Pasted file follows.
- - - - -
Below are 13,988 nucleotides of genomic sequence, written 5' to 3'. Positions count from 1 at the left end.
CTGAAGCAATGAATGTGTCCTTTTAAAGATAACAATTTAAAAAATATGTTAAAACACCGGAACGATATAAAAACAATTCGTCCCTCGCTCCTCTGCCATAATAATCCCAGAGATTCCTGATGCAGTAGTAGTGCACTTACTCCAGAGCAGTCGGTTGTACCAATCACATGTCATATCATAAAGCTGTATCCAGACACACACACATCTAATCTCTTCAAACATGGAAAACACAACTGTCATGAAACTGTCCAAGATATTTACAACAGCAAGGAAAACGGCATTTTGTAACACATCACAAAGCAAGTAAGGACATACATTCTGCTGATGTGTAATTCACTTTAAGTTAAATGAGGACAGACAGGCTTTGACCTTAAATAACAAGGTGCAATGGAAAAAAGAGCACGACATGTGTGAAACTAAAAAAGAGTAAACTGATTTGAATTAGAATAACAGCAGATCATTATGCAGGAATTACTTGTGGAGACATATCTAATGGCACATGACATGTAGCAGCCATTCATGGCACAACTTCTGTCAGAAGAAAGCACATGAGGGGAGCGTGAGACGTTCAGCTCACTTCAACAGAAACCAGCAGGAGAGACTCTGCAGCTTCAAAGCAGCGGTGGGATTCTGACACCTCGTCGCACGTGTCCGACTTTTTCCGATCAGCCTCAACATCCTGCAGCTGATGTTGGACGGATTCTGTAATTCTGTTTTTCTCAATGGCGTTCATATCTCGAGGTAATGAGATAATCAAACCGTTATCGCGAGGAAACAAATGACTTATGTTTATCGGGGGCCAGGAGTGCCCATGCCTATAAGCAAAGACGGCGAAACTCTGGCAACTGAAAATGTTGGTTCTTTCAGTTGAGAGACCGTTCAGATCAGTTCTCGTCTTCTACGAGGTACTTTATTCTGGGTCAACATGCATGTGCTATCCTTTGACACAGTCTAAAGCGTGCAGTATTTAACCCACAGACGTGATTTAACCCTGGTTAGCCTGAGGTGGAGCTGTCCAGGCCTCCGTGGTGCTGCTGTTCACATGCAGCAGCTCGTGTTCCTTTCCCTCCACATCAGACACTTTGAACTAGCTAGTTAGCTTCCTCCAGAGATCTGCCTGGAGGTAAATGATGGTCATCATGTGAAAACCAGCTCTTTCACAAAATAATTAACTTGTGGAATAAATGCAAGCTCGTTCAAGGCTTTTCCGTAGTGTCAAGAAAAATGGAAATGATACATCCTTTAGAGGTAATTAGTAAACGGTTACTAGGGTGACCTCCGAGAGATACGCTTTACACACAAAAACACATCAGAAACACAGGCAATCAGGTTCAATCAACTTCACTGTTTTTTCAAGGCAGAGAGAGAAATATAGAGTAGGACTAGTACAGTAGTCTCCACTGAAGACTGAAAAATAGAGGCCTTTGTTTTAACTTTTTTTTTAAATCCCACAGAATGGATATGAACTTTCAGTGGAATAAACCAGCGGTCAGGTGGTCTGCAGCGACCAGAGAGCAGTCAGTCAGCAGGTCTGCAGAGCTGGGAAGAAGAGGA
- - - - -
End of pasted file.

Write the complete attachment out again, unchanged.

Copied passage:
Below are 13,988 nucleotides of genomic sequence, written 5' to 3'. Positions count from 1 at the left end.
CTGAAGCAATGAATGTGTCCTTTTAAAGATAACAATTTAAAAAATATGTTAAAACACCGGAACGATATAAAAACAATTCGTCCCTCGCTCCTCTGCCATAATAATCCCAGAGATTCCTGATGCAGTAGTAGTGCACTTACTCCAGAGCAGTCGGTTGTACCAATCACATGTCATATCATAAAGCTGTATCCAGACACACACACATCTAATCTCTTCAAACATGGAAAACACAACTGTCATGAAACTGTCCAAGATATTTACAACAGCAAGGAAAACGGCATTTTGTAACACATCACAAAGCAAGTAAGGACATACATTCTGCTGATGTGTAATTCACTTTAAGTTAAATGAGGACAGACAGGCTTTGACCTTAAATAACAAGGTGCAATGGAAAAAAGAGCACGACATGTGTGAAACTAAAAAAGAGTAAACTGATTTGAATTAGAATAACAGCAGATCATTATGCAGGAATTACTTGTGGAGACATATCTAATGGCACATGACATGTAGCAGCCATTCATGGCACAACTTCTGTCAGAAGAAAGCACATGAGGGGAGCGTGAGACGTTCAGCTCACTTCAACAGAAACCAGCAGGAGAGACTCTGCAGCTTCAAAGCAGCGGTGGGATTCTGACACCTCGTCGCACGTGTCCGACTTTTTCCGATCAGCCTCAACATCCTGCAGCTGATGTTGGACGGATTCTGTAATTCTGTTTTTCTCAATGGCGTTCATATCTCGAGGTAATGAGATAATCAAACCGTTATCGCGAGGAAACAAATGACTTATGTTTATCGGGGGCCAGGAGTGCCCATGCCTATAAGCAAAGACGGCGAAACTCTGGCAACTGAAAATGTTGGTTCTTTCAGTTGAGAGACCGTTCAGATCAGTTCTCGTCTTCTACGAGGTACTTTATTCTGGGTCAACATGCATGTGCTATCCTTTGACACAGTCTAAAGCGTGCAGTATTTAACCCACAGACGTGATTTAACCCTGGTTAGCCTGAGGTGGAGCTGTCCAGGCCTCCGTGGTGCTGCTGTTCACATGCAGCAGCTCGTGTTCCTTTCCCTCCACATCAGACACTTTGAACTAGCTAGTTAGCTTCCTCCAGAGATCTGCCTGGAGGTAAATGATGGTCATCATGTGAAAACCAGCTCTTTCACAAAATAATTAACTTGTGGAATAAATGCAAGCTCGTTCAAGGCTTTTCCGTAGTGTCAAGAAAAATGGAAATGATACATCCTTTAGAGGTAATTAGTAAACGGTTACTAGGGTGACCTCCGAGAGATACGCTTTACACACAAAAACACATCAGAAACACAGGCAATCAGGTTCAATCAACTTCACTGTTTTTTCAAGGCAGAGAGAGAAATATAGAGTAGGACTAGTACAGTAGTCTCCACTGAAGACTGAAAAATAGAGGCCTTTGTTTTAACTTTTTTTTTAAATCCCACAGAATGGATATGAACTTTCAGTGGAATAAACCAGCGGTCAGGTGGTCTGCAGCGACCAGAGAGCAGTCAGTCAGCAGGTCTGCAGAGCTGGGAAGAAGAGGA